To move through the world, you need a sense of your surroundings, especially of the constraints that restrict your movement: the walls, ceiling and other barriers that define the geometry of the navigable space around you. And now, a team of neuroscientists has identified an area of the human brain dedicated to perceiving this geometry. This brain region encodes the spatial constraints of a scene, at lightning-fast speeds, and likely contributes to our instant sense of our surroundings; orienting us in space, so we can avoid bumping into things, figure out where we are and navigate safely through our environment.
This research, published in Neuron, sets the stage for understanding the complex computations our brains do to help us get around. The work is also relevant to the development of artificial intelligence technology aimed at mimicking the visual powers of the human brain.
"Vision gives us an almost instant sense where we are in space, and in particular of the geometry of the surfaces -- the ground, the walls -- which constrain our movement. It feels effortless, but it requires the coordinated activity of multiple brain regions," said the principal investigator and the paper's senior author. "How neurons work together to give us this sense of our surroundings has remained mysterious. With this study, we are a step closer to solving that puzzle."
To figure out how the brain perceives the geometry of its surroundings, the research team asked volunteers to look at images of different three-dimensional scenes. An image might depict a typical room, with three walls, a ceiling and a floor. The researchers then systematically changed the scene: by removing the wall, for instance, or the ceiling. Simultaneously, they monitored participants' brain activity through a combination of two cutting-edge brain-imaging technologies at Aalto's neuroimaging facilities in Finland.
"By doing this repeatedly for each participant as we methodically altered the images, we could piece together how their brains encoded each scene," said the paper's first author.
Our visual system is organized into a hierarchy of stages. The first stage actually lies outside brain, in the retina, which can detect simple visual features. Subsequent stages in the brain have the power to detect more complex shapes. By processing visual signals through multiple stages -- and by repeated communications between the stages -- the brain forms a complete picture of the world, with all its colors, shapes and textures.
In the cortex, visual signals are first analyzed in an area called the primary visual cortex. They are then passed to several higher-level cortical areas for further analyses. The occipital place area (OPA), an intermediate-level stage of cortical processing, proved particularly interesting in the brain scans of the participants.
"Previous studies had shown that OPA neurons encode scenes, rather than isolated objects," said the senior author. "But we did not yet understand what aspect of the scenes this region's millions of neurons encoded."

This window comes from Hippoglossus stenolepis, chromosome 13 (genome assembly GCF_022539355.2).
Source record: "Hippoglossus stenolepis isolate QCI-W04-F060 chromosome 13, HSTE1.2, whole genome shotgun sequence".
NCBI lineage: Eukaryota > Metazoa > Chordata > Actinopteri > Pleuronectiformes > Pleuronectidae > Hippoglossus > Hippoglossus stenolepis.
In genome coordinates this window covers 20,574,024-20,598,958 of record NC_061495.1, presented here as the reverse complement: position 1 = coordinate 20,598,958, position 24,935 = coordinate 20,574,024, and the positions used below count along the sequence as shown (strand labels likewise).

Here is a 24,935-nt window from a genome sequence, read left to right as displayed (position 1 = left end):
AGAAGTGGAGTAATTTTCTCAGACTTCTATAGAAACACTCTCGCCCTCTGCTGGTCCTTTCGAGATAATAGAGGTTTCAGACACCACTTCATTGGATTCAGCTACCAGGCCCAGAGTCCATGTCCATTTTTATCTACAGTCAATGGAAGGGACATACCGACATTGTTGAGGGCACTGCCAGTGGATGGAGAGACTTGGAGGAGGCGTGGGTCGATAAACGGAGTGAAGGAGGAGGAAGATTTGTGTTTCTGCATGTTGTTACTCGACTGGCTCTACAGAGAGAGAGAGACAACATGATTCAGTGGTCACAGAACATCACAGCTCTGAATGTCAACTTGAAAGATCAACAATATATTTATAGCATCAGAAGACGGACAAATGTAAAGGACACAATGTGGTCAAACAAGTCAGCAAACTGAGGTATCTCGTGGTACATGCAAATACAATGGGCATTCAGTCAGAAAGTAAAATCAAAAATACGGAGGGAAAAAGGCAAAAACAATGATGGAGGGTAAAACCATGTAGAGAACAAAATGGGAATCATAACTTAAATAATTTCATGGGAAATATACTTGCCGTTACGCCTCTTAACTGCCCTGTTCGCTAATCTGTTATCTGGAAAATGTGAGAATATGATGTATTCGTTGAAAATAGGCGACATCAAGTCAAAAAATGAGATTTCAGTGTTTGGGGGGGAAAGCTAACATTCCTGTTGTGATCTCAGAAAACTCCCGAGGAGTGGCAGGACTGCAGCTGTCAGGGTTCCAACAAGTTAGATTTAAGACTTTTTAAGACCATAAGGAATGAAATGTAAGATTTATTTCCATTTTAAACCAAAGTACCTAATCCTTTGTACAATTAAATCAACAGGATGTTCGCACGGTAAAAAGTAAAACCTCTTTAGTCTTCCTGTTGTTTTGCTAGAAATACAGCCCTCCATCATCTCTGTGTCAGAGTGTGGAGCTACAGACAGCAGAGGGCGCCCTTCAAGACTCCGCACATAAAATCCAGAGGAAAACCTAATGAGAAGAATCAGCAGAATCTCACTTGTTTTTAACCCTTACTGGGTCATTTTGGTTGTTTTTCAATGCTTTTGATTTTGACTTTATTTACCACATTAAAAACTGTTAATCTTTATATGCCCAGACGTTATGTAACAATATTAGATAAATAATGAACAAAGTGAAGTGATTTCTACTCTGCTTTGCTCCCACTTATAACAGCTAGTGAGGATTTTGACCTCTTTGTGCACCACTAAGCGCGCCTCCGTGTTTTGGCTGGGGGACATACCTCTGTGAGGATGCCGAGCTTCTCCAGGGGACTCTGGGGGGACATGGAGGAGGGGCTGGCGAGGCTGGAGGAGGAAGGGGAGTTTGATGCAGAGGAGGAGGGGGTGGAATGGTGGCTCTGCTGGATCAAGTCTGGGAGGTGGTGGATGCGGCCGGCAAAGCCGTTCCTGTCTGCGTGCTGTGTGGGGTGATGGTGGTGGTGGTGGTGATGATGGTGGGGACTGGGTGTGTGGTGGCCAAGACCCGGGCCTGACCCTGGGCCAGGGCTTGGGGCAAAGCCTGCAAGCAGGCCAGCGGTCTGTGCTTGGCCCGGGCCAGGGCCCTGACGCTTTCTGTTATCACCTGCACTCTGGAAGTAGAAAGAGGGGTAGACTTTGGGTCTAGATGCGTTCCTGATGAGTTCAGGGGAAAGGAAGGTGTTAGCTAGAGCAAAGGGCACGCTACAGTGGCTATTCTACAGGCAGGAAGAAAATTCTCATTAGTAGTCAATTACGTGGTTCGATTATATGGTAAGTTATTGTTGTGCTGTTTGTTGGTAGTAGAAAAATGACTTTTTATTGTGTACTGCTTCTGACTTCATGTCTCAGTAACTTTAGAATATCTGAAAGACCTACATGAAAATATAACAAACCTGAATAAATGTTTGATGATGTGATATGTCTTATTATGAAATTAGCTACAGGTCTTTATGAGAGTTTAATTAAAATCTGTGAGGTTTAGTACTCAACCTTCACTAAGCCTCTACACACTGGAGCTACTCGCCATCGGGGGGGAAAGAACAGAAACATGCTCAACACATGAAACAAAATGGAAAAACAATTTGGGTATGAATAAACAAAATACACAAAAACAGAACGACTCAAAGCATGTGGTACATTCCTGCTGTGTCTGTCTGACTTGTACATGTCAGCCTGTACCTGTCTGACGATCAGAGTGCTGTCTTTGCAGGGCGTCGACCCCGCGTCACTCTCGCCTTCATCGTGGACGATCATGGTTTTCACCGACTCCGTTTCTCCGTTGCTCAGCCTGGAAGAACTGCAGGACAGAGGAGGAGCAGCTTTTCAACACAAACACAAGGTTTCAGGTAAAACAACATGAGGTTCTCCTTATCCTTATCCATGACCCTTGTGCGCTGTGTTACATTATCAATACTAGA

After analyzing the participants' brain scans, the authors found that the OPA activity reflected the geometry of the scenes. The OPA activity patterns reflected the presence or absence of each scene component -- the walls, the floor and the ceiling -- conveying a detailed picture of the overall geometry of the scene. However, the OPA activity patterns did not depend on the components' appearance; the textures of the walls, floor and ceiling -- suggesting that the region ignores surface appearance, so as to focus solely on surface geometry. The brain region appeared to perform all the necessary computations needed to get a sense of a room's layout extremely fast: in just 100 milliseconds.
"The speed with which our brains sense the basic geometry of our surroundings is an indication of the importance of having this information quickly," said the senior author. "It is key to knowing whether you're inside or outside, or what might be your options for navigation."
The insights gained in this study were possible through the joint use of two complementary imaging technologies: functional magnetic resonance imaging (fMRI) and magnetoencephalography (MEG). fMRI measures local changes in blood oxygen levels, which reflect local neuronal activity. It can reveal detailed spatial activity patterns at a resolution of a couple of millimeters, but it is not very precise in time, as each fMRI measurement reflects the average activity over a five to eight seconds. By contrast, MEG measures magnetic fields generated by the brain. It can track activity with millisecond temporal precision, but does not give as spatially detailed a picture.
"When we combine these two technologies, we can address both where the activity occurs and how quickly it emerges." said the senior author.
Moving forward, the research team plans to incorporate virtual reality technology to create more realistic 3D environments for participants to experience. They also plan to build neural network models that mimic the brain's ability to perceive the environment.
"We would like to put these things together and build computer vision systems that are more like our own brains, systems that have specialized machinery like what we observe here in the human brain for rapidly sensing the geometry of the environment," said the senior author.
Brain region that watches for walls identified
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